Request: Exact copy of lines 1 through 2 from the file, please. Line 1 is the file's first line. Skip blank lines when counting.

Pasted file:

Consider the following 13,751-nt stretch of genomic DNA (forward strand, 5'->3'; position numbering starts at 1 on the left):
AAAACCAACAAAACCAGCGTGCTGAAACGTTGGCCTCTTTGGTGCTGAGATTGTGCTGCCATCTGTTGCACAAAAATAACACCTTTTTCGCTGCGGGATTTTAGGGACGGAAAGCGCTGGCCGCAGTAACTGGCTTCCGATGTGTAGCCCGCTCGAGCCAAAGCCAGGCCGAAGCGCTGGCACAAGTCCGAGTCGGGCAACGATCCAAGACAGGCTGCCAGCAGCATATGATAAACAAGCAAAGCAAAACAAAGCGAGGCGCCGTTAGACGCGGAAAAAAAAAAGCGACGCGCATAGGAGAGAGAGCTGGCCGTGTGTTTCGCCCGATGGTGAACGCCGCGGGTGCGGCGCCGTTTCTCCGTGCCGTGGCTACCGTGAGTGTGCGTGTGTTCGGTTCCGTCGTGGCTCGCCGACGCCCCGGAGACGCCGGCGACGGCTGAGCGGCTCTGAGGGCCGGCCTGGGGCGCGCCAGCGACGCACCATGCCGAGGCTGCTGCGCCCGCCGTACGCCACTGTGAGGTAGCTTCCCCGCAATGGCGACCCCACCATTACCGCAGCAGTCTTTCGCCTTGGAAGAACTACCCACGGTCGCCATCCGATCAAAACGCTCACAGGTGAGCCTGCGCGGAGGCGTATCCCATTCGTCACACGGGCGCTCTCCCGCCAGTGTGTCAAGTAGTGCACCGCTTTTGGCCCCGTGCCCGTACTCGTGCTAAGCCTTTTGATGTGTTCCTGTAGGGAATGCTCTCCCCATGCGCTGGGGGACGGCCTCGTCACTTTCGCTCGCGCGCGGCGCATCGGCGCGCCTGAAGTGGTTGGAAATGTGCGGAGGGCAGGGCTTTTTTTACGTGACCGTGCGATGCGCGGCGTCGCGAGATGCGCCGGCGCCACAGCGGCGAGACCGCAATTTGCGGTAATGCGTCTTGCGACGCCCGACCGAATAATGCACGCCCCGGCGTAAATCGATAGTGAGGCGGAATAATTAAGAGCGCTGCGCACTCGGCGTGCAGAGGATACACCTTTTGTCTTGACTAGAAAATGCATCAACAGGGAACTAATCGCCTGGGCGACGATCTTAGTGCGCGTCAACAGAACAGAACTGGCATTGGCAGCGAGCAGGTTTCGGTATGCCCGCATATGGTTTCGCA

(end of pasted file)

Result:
Consider the following 13,751-nt stretch of genomic DNA (forward strand, 5'->3'; position numbering starts at 1 on the left):
AAAACCAACAAAACCAGCGTGCTGAAACGTTGGCCTCTTTGGTGCTGAGATTGTGCTGCCATCTGTTGCACAAAAATAACACCTTTTTCGCTGCGGGATTTTAGGGACGGAAAGCGCTGGCCGCAGTAACTGGCTTCCGATGTGTAGCCCGCTCGAGCCAAAGCCAGGCCGAAGCGCTGGCACAAGTCCGAGTCGGGCAACGATCCAAGACAGGCTGCCAGCAGCATATGATAAACAAGCAAAGCAAAACAAAGCGAGGCGCCGTTAGACGCGGAAAAAAAAAAGCGACGCGCATAGGAGAGAGAGCTGGCCGTGTGTTTCGCCCGATGGTGAACGCCGCGGGTGCGGCGCCGTTTCTCCGTGCCGTGGCTACCGTGAGTGTGCGTGTGTTCGGTTCCGTCGTGGCTCGCCGACGCCCCGGAGACGCCGGCGACGGCTGAGCGGCTCTGAGGGCCGGCCTGGGGCGCGCCAGCGACGCACCATGCCGAGGCTGCTGCGCCCGCCGTACGCCACTGTGAGGTAGCTTCCCCGCAATGGCGACCCCACCATTACCGCAGCAGTCTTTCGCCTTGGAAGAACTACCCACGGTCGCCATCCGATCAAAACGCTCACAGGTGAGCCTGCGCGGAGGCGTATCCCATTCGTCACACGGGCGCTCTCCCGCCAGTGTGTCAAGTAGTGCACCGCTTTTGGCCCCGTGCCCGTACTCGTGCTAAGCCTTTTGATGTGTTCCTGTAGGGAATGCTCTCCCCATGCGCTGGGGGACGGCCTCGTCACTTTCGCTCGCGCGCGGCGCATCGGCGCGCCTGAAGTGGTTGGAAATGTGCGGAGGGCAGGGCTTTTTTTACGTGACCGTGCGATGCGCGGCGTCGCGAGATGCGCCGGCGCCACAGCGGCGAGACCGCAATTTGCGGTAATGCGTCTTGCGACGCCCGACCGAATAATGCACGCCCCGGCGTAAATCGATAGTGAGGCGGAATAATTAAGAGCGCTGCGCACTCGGCGTGCAGAGGATACACCTTTTGTCTTGACTAGAAAATGCATCAACAGGGAACTAATCGCCTGGGCGACGATCTTAGTGCGCGTCAACAGAACAGAACTGGCATTGGCAGCGAGCAGGTTTCGGTATGCCCGCATATGGTTTCGCA